Hardcore gamers had better keep a close eye on their disapproving parents—or they could be killed.
Their in-game characters, that is.
“Xiao Feng” (Chinese for “Little Feng”) let his addiction to video games affect all areas of his life. The 23-year-old’s gaming began during his junior-high years and negatively affected his school performance. Currently, his desire to play overrode his need to find—or keep—gainful employment. A promising career as a software developer, for example, was cut short because the position was not what he “wanted to do.” His father, frustrated at numerous failed attempts to plead with his son, decided to try disciplining him on a more relatable level.
He hired in-game assassins to kill his son’s characters.
“I think…this way, he will probably lose interest in the game, thus turning…attention to finding work,” Mr. Feng told a Chinese news website.
When Xiao Feng logged into the game, which appears to be World of Warcraft but was not confirmed, he suddenly realized that a group of mysterious characters with high levels of experience points had surrounded his team. After repeated brutal—yet silent—defeats drove his character to “rookie” status, he decided to do some snooping. Requesting age verification from his new attackers, the son discovered that his father was behind the tactic.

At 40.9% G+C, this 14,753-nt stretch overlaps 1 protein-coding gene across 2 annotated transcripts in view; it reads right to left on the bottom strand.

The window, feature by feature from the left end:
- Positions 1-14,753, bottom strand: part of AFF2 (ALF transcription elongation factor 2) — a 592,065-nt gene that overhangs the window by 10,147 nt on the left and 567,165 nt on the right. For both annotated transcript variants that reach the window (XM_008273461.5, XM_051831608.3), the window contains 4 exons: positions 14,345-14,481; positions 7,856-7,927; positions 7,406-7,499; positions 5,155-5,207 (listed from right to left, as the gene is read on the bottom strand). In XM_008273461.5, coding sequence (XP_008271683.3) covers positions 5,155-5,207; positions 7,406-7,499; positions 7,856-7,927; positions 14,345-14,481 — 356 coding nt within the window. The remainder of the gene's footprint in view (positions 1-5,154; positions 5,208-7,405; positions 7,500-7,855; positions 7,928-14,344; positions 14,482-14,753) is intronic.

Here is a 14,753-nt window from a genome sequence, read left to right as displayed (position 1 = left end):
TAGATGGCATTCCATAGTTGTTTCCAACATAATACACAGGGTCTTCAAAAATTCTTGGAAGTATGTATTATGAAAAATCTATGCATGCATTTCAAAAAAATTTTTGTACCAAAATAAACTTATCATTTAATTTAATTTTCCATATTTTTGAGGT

The move didn’t deter Xiao Feng.
According to gaming news site Kotaku, he was quoted as saying “I can play or I can not play, it doesn’t bother me. I’m not looking for any job—I want to take some time to find one that suits me.”
The father reportedly said he was “relieved” at his son’s stance.
Gone are the days of simply unplugging the controller.
Photo via Analea Styles/Flickr